3.       Replication Enabled out to the “source” SQL Server 2008 database server. We replicated out all the tables, with very few select columns that we needed in order to stage our data and perform lookups at the data level instead of through SSIS. (In replication, you can specify which tables and which columns from those tables you wish to replicate, even which rows you do not want replicated with a filter if need be)

     a.        Example: create staging table of all contacts we want to load

     b.       Load all the contacts with unique foreign key id from source.

    c.        Replication pushes the loaded contacts unique foreign key, along with their now “real” GUID out to the source.

    d.       Stage contact’s invoices, using foreign key to lookup GUID (contactid) from replicated data for customerid.

    e.       Load invoices directly without having to do lookups.

4.        Comment on Replication: This same thing could be accomplished with a Linked Server OR putting the source data on the same SQL Server that the destination CRM Database will be, but the impacts on performance are unknown by us as compared to replication. Also, there are other tables that have to be replicated besides Contact for invoice to work, ie. TransactionCurrency etc.

5.       Although the replication worked well and saved us having to manually make copies of the CRM data on the migration side before staging the next Entity load, some Entity loads did overwhelm the replication process.  Rather than wait additional time for the process to catch up after the load completed, we opted for taking down the replication during these segments of the load and re-starting it after that segment had completed so that we could validate the load and then load the next Entity. This was particularly true for narrow, custom entities which tend to load more rows/minute than the built-in entities.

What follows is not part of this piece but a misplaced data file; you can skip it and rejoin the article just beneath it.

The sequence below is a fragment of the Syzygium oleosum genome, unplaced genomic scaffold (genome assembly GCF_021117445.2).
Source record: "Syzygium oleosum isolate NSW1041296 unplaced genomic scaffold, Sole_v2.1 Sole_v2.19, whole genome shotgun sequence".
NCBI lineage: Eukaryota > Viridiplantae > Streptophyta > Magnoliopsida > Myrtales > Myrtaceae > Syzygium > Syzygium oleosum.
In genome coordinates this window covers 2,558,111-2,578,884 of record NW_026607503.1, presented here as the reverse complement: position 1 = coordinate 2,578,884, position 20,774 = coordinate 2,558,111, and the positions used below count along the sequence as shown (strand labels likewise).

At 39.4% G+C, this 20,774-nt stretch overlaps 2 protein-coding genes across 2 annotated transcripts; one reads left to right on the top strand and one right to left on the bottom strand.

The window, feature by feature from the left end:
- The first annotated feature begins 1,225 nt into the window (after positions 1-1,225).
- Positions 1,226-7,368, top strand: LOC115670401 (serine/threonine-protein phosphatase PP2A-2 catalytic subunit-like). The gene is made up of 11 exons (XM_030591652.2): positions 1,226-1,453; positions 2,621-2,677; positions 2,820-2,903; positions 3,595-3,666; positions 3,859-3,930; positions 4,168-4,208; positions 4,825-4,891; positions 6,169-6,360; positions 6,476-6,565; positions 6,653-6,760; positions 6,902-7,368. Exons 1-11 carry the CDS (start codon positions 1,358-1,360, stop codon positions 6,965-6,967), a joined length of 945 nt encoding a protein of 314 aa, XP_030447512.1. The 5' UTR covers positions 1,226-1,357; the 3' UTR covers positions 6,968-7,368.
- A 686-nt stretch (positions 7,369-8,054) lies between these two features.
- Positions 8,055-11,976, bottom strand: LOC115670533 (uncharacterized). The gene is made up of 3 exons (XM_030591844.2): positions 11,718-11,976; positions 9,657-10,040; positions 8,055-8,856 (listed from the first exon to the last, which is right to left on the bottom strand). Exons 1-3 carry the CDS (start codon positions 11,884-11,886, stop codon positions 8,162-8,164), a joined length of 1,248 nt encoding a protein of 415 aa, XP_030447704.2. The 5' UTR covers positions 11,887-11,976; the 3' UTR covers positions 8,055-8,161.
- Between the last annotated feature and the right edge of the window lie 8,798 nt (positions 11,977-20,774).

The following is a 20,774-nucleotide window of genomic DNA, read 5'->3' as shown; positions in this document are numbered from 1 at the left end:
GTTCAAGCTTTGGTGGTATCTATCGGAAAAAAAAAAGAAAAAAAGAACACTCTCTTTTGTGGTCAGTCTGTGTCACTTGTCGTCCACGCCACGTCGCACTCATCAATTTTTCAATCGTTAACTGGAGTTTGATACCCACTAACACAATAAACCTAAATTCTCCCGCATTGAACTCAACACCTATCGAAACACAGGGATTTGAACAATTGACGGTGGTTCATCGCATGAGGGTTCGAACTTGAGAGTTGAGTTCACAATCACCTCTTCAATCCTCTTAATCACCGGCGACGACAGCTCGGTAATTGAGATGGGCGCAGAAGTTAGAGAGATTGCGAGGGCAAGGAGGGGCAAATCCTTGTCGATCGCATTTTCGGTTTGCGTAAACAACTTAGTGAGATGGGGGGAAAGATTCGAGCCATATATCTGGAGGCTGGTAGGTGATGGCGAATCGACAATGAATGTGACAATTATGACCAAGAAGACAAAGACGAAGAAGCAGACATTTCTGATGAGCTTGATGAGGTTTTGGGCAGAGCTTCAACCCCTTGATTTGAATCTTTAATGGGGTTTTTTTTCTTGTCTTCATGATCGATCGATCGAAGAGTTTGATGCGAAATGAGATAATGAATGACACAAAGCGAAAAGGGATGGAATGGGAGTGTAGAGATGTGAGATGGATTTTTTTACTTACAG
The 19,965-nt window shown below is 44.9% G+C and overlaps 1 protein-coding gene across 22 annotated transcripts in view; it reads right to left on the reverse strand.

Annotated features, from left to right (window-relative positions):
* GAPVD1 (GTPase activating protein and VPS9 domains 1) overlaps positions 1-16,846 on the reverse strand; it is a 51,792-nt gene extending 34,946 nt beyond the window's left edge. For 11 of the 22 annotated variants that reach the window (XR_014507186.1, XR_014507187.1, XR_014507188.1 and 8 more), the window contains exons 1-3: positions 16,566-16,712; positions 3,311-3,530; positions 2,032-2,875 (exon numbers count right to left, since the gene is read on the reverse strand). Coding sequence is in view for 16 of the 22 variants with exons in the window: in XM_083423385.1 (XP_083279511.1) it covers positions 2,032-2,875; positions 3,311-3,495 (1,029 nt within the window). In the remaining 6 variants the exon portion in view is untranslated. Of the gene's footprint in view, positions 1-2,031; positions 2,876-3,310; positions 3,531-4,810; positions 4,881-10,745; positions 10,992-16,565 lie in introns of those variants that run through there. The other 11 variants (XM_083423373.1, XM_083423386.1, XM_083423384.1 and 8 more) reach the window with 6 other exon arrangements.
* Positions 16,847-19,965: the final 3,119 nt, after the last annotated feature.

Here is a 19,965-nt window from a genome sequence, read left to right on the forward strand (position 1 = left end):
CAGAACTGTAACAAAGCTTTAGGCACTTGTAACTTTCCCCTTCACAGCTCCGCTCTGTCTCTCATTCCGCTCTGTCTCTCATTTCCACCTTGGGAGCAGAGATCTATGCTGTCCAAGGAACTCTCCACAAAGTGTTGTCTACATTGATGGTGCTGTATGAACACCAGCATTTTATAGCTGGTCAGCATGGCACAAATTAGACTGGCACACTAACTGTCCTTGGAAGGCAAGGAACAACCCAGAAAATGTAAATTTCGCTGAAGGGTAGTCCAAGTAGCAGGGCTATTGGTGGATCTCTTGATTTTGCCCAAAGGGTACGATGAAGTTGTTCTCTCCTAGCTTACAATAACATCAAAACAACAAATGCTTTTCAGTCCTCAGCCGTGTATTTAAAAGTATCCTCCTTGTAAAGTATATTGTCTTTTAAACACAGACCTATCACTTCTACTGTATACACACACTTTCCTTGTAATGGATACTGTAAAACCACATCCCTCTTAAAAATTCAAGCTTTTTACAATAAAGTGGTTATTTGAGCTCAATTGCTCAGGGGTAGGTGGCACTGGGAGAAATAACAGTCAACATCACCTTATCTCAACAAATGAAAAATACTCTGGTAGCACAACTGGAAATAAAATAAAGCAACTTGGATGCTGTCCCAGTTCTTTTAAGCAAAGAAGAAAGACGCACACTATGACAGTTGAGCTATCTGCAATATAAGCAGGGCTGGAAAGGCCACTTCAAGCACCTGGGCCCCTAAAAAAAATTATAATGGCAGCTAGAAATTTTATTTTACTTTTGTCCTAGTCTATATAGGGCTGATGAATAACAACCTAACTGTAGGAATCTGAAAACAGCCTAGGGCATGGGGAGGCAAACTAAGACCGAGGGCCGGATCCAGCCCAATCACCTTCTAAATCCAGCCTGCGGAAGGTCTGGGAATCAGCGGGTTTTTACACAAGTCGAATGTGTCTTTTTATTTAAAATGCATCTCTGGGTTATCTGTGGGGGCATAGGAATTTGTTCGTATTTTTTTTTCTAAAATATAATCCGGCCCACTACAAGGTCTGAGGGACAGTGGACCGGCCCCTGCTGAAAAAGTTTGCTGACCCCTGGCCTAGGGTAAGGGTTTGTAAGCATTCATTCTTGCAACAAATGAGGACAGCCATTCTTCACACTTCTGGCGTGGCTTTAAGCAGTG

Configurations – SQL Server Integration Services (SSIS)

The changes needed for SSIS are important as they help both the development process and its ability to write quickly regardless of the adapter/destination component being used. I must give out credit to previously viewed websites I came across regarding some of these configurations, including these:
  1. http://blog.sonomapartners.com/2013/09/multi-threading-your-ssis-crm-integration-for-performance.html
  2. http://danielcai.blogspot.com/2012/02/improve-crm-data-load-performance-by.html
  3. http://danielcai.blogspot.se/2012/04/other-half-story-about-bdd-and-ssis-for.html

You will see several of my comments in there, and I want to make it clear, we do not endorse one adapter/destination over another.

Like the articles read, we added the changes to the DTSExec.exe.config and DtsDebugHost.exe.config files in both the C:\Program Files (x86)\Microsoft SQL Server\100\DTS\Binn AND C:\Program Files\Microsoft SQL Server\100\DTS\Binn locations. One is for 32bit and the other 64 (May as well cover all the bases). The DTSExec.exe.config file impacts jobs run from the command line, and the DtsDebugHost.exe.config impacts those jobs run through BIDS (Visual Studio). I recommend you put the change in all of them.

The addition looks as follows:

    <system.net>
            <settings>
                  <servicePointManager expect100Continue="false" />
            </settings>
            <connectionManagement>
                  <add address="*" maxconnection="500"/>
            </connectionManagement>
   </system.net>

This is added anywhere between the starting <configuration> and ending </configuration> sections of each of those files.

The expect100Continue=”false” basically tells the web server that it doesn't need a response saving time and the maxconnection=”500” in this case means that instead of the default SSIS two connections allowed per web service call, 500 can be made. Other articles have 100 and I’m not sure we ever reached 500 or not, but with the servers we were using, I left it at that value. I’d start with 100. This is the more important of the two and is an absolute must.

Data Source and SSIS Details

Data Source Details